What Happens If My Bankruptcy Discharge Is Revoked?

If you commit fraud or don't follow bankruptcy rules, the court can revoke your bankruptcy discharge and your debts won't be wiped out.

Most debtors file for bankruptcy to eliminate their debts and obtain a fresh financial start. Your bankruptcy discharge wipes out your liability for most types of debt. But if you’re not completely honest in your bankruptcy papers or fail to follow all the rules, the court can revoke your discharge even after closing your case. Read on to learn more about what happens if the court revokes your bankruptcy discharge.

(For more information on how a bankruptcy discharge affects particular types of debt, see Debt Management: The Bankruptcy Discharge.)

Who Can Ask the Bankruptcy Court to Revoke Your Discharge?

In general, only an interested party—someone who has a stake in the outcome—can ask the bankruptcy court to revoke your discharge. In most cases, the revocation request will come from:

Reasons for Revoking a Discharge

The grounds an interested party can use to request a revocation will depend on whether you filed for Chapter 7 or Chapter 13 bankruptcy.

Chapter 7 Bankruptcy

If you filed for Chapter 7 bankruptcy, the bankruptcy trustee, United States trustee, or your creditors could ask the court to revoke your discharge if you:

  • committed bankruptcy fraud when obtaining your discharge and the fraudulent act wasn’t discovered until after the court granted your discharge
  • didn’t disclose or surrender to the trustee assets that you couldn’t protect with a bankruptcy exemption
  • refused to follow court orders, or
  • made a material misstatement (which you couldn’t explain to the satisfaction of the court) or failed to turn over all necessary documents in a bankruptcy audit.

Chapter 13 Bankruptcy

In Chapter 13 bankruptcy, an interested party can request the court to revoke your discharge if you:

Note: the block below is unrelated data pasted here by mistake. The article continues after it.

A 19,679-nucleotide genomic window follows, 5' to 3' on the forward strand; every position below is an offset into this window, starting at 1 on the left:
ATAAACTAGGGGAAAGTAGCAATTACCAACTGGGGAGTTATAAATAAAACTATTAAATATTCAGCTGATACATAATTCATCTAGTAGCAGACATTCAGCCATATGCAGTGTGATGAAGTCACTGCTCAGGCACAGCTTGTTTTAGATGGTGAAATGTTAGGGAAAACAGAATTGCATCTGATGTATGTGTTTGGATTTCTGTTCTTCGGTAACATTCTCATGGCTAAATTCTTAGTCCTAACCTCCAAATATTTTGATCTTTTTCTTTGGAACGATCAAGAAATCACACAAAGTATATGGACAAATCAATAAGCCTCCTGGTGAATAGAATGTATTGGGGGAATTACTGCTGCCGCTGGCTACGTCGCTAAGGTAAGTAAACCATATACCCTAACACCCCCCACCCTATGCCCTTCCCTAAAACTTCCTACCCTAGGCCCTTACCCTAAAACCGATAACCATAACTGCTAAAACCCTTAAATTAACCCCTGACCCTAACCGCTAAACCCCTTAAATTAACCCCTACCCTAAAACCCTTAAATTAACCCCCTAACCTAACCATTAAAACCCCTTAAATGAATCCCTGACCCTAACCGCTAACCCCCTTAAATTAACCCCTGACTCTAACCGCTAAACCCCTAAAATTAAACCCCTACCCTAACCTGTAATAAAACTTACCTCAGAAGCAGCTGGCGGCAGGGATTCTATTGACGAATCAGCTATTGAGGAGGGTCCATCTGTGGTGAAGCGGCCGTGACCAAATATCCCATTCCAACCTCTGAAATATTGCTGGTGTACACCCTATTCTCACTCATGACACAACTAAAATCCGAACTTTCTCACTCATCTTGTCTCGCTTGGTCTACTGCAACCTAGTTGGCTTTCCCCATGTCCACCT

• used fraud to obtain your discharge, and
  • the party requesting revocation didn’t know about the fraud until after the court already granted the discharge.

(For more information, read When the Bankruptcy Trustee Suspects Fraud.)

Time Limits for Revoking a Discharge

In Chapter 7 bankruptcy, an interested party must request a revocation based on fraud within one year after the court grants the discharge, or, if the debtor failed to report assets that were property of the estate or disobeyed court orders, within one year of the closing of the case, whichever is later. (Although a discharge is usually received early in the case, the matter might remain open for a considerable time to allow for the selling of assets.)

In Chapter 13 bankruptcy, an interested party must request a discharge revocation within one year after the court grants the discharge.

Consequences of a Revoked Discharge

If the court revokes your bankruptcy discharge, you’ll remain liable for any previously discharged debts. Also, if you committed fraud or otherwise abused the bankruptcy system, you might have to pay fines, forfeit assets, or face criminal prosecution.

Talk to a Bankruptcy Lawyer

Need professional help? Start here.

How it Works

  1. Briefly tell us about your case
  2. Provide your contact information
  3. Choose attorneys to contact you
NEED PROFESSIONAL HELP ?

Get debt relief now.

We've helped 205 clients find attorneys today.

How It Works

  1. Briefly tell us about your case
  2. Provide your contact information
  3. Choose attorneys to contact you